The power of one word

FrankO'Hara

The power of one word

I have a mental picture
           of the poet Frank O’Hara sitting
in his apartment
           on a glorious New York summer’s day
He’s wearing a crisp
           white shirt and new sneakers
and is nervously tapping his fingers
           on his desk in time
to a phrase from Rachmaninoff
           that has been running
through his head
           ever since he woke

Through an open window
           he can also hear the city making
its usual cacophonous dust
           he also has an eye on the clock
: the friend who is giving him
           the ride to the beach is late
and he has so been
           looking forward to the trip

Just then the doorbell rings
           and at once
he is overcome
           by the sudden surge of love
in his heart and struggles
           to get to his feet
fearing he might drown
           in the emotion

John Lyons

 

Advertisements

I too have lain under trees

I too have lain under trees

 It’s our duty
      to be attentive
consciousness
      that sets us apart
that brings us
      together
not just in times
      of emergency
but as we gaze
      into a pair
of pale blue
or green 
      or hazel eyes
and whisper

      words of love

Where would
      the universe be
without us ?

John Lyons

 

 

I sometimes paint

I sometimes paint

I’m a poet and a patriot
            but I sometimes paint
though I make no claims
            for my artistic skills
I simply try to lay down
            the colours and shapes
of the words I carry around
            in my head along with
whatever energies
            I can bring to bear

If I was a painter
            I would strive to be
a de Kooning or
            a Jackson Pollock
or wherever the action is
            but there’s no hope
of that so relax
            it’s Saturday
and my mind’s on
            the walk we are about
to take over the river to Spitalfields
            to try a Philadelphia
cheese steak sandwich
            and on Sunday
I will be watching the Superbowl
            and cheering on the Eagles
even though I have
            only the vaguest
understanding of the game :
            it’s just not my game

John Lyons

Digression

Digression

When I was a child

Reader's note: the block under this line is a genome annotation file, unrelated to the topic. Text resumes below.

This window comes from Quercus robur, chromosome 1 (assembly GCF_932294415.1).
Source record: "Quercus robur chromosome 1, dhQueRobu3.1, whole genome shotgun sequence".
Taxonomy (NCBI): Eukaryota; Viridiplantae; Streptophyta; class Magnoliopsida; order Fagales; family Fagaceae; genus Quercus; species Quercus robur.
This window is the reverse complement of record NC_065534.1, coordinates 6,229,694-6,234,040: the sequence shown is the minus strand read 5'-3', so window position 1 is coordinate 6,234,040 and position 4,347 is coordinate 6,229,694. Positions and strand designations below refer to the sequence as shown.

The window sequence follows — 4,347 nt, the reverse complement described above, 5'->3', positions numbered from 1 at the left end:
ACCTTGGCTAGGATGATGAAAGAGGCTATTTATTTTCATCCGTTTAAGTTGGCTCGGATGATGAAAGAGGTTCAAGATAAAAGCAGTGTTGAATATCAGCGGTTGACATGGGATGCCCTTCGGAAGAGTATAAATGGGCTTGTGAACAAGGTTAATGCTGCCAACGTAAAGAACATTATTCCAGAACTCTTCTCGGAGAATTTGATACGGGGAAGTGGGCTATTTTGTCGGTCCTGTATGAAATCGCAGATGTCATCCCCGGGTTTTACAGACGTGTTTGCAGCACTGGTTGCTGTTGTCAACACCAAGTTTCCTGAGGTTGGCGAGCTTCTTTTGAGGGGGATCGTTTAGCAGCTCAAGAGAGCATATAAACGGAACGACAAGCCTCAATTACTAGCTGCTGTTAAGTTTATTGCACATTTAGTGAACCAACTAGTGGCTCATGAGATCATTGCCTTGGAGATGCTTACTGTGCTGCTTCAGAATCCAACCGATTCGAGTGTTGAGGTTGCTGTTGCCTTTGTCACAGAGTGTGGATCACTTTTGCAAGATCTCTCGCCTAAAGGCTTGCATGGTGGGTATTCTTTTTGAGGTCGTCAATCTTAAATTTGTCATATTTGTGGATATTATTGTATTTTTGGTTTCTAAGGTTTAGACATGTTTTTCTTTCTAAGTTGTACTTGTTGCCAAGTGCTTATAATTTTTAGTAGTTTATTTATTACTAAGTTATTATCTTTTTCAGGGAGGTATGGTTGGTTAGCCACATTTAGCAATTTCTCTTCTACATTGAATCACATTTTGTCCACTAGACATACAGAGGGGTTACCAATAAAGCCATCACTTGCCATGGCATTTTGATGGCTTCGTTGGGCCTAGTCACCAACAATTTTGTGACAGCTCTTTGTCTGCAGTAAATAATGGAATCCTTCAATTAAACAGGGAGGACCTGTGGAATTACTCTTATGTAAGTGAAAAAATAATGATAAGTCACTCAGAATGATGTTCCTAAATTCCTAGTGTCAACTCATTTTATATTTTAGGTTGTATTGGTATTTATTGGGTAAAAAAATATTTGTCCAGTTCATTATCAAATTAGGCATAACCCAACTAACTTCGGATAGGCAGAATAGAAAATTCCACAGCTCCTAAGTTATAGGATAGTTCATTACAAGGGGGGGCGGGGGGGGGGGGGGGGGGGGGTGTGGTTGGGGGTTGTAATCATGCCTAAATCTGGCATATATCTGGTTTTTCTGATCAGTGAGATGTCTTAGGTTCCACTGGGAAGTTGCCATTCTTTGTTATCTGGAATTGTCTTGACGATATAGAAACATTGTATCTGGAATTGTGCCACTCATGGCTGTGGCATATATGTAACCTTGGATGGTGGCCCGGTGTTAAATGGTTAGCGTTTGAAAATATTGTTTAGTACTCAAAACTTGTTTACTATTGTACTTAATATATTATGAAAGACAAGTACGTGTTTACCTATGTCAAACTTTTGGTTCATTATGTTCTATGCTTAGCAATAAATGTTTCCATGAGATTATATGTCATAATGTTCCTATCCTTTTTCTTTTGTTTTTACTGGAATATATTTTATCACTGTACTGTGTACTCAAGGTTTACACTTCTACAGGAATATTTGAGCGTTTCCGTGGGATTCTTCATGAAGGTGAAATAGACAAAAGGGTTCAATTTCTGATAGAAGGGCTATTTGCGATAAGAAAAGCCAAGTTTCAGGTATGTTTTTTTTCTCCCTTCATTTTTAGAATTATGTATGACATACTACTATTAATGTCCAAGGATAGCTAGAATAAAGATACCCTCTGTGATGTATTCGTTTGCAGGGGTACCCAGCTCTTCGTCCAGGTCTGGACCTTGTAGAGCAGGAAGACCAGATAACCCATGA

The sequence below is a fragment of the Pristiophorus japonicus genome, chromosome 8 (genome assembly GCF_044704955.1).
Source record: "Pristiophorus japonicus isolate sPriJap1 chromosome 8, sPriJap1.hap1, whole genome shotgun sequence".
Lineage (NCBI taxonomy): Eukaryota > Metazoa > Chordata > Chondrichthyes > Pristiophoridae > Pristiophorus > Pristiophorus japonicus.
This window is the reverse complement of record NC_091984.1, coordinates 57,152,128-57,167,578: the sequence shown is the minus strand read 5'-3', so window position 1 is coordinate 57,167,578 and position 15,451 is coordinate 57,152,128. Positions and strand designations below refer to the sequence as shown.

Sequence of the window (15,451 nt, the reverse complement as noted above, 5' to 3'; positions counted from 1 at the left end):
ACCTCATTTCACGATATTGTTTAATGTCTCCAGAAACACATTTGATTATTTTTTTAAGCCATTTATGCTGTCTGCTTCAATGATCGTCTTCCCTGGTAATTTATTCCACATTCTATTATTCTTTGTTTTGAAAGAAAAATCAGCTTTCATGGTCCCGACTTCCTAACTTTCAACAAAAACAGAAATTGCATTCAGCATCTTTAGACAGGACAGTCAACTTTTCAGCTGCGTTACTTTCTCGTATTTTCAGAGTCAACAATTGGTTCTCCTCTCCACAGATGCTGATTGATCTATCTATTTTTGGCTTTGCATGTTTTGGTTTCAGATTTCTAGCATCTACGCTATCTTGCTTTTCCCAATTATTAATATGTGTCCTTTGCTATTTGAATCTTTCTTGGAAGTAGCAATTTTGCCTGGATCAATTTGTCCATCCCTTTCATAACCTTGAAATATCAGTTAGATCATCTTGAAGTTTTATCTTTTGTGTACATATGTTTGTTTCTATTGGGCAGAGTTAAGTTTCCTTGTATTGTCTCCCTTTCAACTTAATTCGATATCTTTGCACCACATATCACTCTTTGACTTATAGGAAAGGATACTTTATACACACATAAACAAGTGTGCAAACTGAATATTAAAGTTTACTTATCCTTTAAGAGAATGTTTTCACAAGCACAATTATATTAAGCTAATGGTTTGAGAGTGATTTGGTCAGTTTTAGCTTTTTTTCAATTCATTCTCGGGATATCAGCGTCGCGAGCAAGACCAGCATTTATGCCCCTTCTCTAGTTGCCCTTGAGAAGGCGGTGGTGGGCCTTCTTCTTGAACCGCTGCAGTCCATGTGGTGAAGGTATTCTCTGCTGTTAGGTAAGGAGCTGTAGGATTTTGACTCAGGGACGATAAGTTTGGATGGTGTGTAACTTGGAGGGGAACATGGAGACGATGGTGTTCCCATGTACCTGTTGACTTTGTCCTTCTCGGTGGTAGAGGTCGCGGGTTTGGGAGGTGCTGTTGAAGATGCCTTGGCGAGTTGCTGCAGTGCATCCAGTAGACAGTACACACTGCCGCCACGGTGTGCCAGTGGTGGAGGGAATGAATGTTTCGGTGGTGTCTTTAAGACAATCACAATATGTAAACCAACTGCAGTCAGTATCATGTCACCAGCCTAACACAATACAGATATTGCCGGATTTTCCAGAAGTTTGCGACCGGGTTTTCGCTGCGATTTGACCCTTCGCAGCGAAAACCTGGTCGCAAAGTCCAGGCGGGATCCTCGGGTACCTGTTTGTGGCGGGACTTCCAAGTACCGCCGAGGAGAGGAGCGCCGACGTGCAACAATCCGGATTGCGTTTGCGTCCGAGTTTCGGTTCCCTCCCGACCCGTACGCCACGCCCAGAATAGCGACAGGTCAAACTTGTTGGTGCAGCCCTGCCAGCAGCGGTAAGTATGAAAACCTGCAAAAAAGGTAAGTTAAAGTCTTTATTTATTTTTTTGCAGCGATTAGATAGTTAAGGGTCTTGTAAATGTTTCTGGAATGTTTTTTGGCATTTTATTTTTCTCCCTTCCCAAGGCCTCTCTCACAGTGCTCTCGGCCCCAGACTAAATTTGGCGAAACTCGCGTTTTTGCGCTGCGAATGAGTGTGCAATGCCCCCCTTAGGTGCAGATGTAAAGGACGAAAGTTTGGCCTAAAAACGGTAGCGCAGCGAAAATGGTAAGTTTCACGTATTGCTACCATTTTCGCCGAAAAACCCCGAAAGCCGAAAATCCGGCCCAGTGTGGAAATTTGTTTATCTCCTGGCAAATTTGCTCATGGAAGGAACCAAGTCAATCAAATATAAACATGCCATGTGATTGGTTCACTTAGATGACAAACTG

all the talk was of
how to grow the best roses
           and what types of soil
make for a better lawn

I remember those roses
           with their savage thorns
their soft petals
           dripping with morning dew
but nobody told me
           anything about the challenges
I would face in later life

I was not a sickly child
           and I learned most things
with relative ease
           I played out on the streets
my feet dragging home the dust
           only when the sun set

Life seemed in those days
           to be administered
by perfect hands and reality
           was representational
Had someone shown me
           a Jackson Pollock
I might have had an inkling
            of what was to come

No I am not ill today
           or any other day
not even tired
           simply perplexed
by the mystery of the stars
           scintillating above
an empty ocean

and yet I know exactly
           what I need to make
a perfect day and so do you
           so why don’t we ?

John Lyons

Plus ça change

O'Hara_de Kooning.jpg
Frank O’Hara, by Elaine de Kooning (1962)

Plus ça change

Being lost for words
             and being speechless
is not the same
             nothing is ever the same
things are or they are not
             but they’re never the same
similes are absurd
             as no one thing
is like another
             Gertrude Stein taught us
that not even repetitions
             are the same
a rose is a rose is a rose
             is an equilateral triangle
of competing energies
             each rose qualifying
the other ones
             one after another

When Elaine de Kooning
             portrayed Frank O’Hara
standing in her studio
             first she painted
the structure of the face
             above the tall lean body
and when she had finished
             she wiped out the face
so that the portrait
              would more closely
resemble the subject
             the portrait and the subject
were not the same
             nothing is ever the same

John Lyons

The last clean shirt

The last clean shirt

So Monday morning
             I look into the closet
and there it is
             hanging there
the last clean shirt
             and it’s ironed
and ready to wear
             but it’s the last clean shirt
and I have a whole week
             ahead of me

It’s a white shirt
             and for some reason
I think of Othello and Shakespeare
             and wonder if he
was ever in this situation
             or Walt Whitman or John Donne
or any of the other metaphysicals
             for that matter —not that I would ever
compare myself to any of them
             it’s just a thought
but who did wash and iron
             their shirts for them ?

and so I watch the short film
             by Alfred Leslie with subtitles
written by Frank O’Hara
             and I discover that
the last clean shirt
             is a metaphor
for ashes to ashes
             and dust to dust
and please see that my grave
             is kept clean

John Lyons